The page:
7. I don't know if you're unable to understand my point or just unwilling to accept it.

      You can't say that teams would win 95% regardless of who the closer is because that 95% includes when the 9th inning was pitched by the team's closer.

      Now if you had data showing how teams fared when their closer pitched the 9th as opposed to when other relievers pitched the 9th (in save situations) then you might actually have a case.

    8. I'm not willing to accept the point because it makes no sense. Regardless of who is pitching the 9th, based on the thousands of games played throughout the years, teams with an 8th inning lead win 95% of the time. If you want to try to argue that with elite pitchers, the % is higher fine. But what % are you going to argue for? 97%?

      Joe Posnanski had a piece that discussed this point. In 2010 one of the teams with the worst record when leading after 8 innings was the Texas Rangers. This despite having one of the best closers in Neftali Feliz. Go figure. Teams historically have won around 95% of games when leading no matter who is closing. What point do you want me to concede.

    9. I am going to try and read that Posanski article to further educate myself.

      But I'll ask this:

      If the Phillies hadn't signed Papelbon, and instead had Chad Qualls as their closer, do you still think they would have won 95% of the time?

    10. The choices definitely were not give Papelbon that enormous contract or Qualls is the closer.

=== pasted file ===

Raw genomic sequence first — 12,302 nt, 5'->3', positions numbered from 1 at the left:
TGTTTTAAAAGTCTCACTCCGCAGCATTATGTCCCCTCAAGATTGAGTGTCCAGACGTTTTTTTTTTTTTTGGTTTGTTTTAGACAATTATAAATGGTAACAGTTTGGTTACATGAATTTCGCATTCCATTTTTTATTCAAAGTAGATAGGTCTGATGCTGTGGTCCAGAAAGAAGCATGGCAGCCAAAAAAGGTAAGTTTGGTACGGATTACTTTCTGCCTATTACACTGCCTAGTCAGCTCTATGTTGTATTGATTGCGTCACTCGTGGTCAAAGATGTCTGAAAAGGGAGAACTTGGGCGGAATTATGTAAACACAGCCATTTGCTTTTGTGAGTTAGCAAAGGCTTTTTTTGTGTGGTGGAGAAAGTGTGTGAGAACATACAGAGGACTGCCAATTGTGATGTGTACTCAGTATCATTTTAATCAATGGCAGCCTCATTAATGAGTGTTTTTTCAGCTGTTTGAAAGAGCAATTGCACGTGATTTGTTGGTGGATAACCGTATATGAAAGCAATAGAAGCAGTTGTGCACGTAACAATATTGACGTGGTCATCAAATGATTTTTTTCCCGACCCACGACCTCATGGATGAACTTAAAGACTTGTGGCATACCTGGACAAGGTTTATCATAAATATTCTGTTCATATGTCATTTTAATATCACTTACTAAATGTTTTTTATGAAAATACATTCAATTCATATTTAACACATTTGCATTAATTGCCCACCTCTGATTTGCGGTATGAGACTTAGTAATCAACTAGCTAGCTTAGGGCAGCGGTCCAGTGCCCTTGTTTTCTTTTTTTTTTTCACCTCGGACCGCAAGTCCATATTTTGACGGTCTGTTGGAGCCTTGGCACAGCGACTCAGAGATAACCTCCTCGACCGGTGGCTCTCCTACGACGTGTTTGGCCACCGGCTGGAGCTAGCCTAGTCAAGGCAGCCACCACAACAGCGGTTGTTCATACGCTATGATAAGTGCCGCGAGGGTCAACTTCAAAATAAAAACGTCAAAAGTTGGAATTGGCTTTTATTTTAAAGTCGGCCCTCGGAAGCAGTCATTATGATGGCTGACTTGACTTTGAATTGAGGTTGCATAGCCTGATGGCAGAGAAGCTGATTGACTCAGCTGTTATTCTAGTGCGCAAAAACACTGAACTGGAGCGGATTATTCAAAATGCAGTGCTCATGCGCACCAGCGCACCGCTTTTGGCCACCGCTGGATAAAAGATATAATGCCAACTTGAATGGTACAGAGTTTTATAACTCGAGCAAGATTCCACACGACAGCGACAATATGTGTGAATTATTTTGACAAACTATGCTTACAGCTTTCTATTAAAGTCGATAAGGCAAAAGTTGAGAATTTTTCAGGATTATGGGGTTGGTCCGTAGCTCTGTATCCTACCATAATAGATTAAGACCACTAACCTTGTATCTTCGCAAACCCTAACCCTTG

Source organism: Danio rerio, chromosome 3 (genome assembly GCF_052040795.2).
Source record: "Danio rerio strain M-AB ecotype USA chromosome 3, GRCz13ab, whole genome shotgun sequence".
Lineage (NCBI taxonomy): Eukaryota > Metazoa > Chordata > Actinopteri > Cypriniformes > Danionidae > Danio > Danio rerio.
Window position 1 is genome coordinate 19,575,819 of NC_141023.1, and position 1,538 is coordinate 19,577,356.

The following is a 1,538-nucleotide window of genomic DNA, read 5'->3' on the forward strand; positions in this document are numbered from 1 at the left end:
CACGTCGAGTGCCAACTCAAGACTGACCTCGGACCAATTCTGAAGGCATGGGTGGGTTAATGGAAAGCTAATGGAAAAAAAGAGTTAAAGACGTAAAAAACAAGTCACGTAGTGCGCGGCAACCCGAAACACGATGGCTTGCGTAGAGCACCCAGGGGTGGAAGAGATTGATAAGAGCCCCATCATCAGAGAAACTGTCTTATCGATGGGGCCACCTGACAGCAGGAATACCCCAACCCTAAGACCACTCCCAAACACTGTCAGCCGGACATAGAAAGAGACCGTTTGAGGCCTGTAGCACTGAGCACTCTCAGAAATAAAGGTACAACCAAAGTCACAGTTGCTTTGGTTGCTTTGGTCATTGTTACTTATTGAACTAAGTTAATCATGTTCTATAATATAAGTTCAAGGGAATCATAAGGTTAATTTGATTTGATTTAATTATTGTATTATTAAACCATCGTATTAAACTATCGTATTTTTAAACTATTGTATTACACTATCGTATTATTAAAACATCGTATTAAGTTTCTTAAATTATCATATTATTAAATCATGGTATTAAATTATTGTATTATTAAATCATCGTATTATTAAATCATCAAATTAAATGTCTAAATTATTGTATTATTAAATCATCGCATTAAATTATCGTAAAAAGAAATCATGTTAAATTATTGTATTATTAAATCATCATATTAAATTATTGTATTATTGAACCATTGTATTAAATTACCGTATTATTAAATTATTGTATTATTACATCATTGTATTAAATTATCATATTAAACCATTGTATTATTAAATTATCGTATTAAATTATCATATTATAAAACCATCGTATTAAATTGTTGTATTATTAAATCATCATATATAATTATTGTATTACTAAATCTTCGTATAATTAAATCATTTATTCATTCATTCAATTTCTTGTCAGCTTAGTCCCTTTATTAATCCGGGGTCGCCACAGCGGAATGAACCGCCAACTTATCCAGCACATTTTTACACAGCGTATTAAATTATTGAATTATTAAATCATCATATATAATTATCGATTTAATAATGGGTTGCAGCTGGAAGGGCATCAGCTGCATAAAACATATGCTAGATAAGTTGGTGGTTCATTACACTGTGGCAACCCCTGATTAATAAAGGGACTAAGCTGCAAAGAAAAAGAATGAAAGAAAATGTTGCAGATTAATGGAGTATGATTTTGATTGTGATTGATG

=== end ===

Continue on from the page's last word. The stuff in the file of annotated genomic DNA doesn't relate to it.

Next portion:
11. I'm not saying they were. But according to you, a team will win 95% of their games regardless of the closer. So why wouldn't they win 95% with Qualls?

    12. My point is they could have found plenty of other closers for less than $15mm/yr and gotten similar results.

    13. But why even do that? After all, according to you, the impact a closer makes is neglibible, and they'll win 95% of the games they are leading in the 9th anyway.

      As for similar results, just take a look at how Heath Bell (Considered by many to be the second best closer option in the 2011 offseason) did.

  2. Amaro was handed a championship team with a financial flexibility and one of the top farm teams. He has now put the Phillies at the threshold of their budget and depleted their farm system all while the team's performance has declined. This is your definition of success? A GM who operates under the "all in" approach will find himself rebuilding for years when that bet doesn't pan out. Gillick showed an amazing ability to field a competitive team all while keep an eye on the future development of the organization. Amaro has shown no ability to plan for the future, a trait surely you want to avoid in a GM.

    1. Let's slow down in the deification of Pat Gillick.

      Gillick was blessed with an unprecented wave of talent from the Phillies farm system that was just hitting their primes.

      Who have the Phillies minors produced since Amaro took over, even factoring in the players traded away.

      Gillick also faced much different expectations. When he took over, the team hadn't made the postseason in over 10 years. He wasn't necessarily worried about making a big move to put the team over the top.

      Or perhaps more importantly, he didn't have the pieces to do it. As I mentioned, there were rumors that he wanted to trade for Sabathia in 2008.

      In the one big move he did make, he traded away a player who undoubtedly would have helped the team last season and going forward: Gio Gonzalez.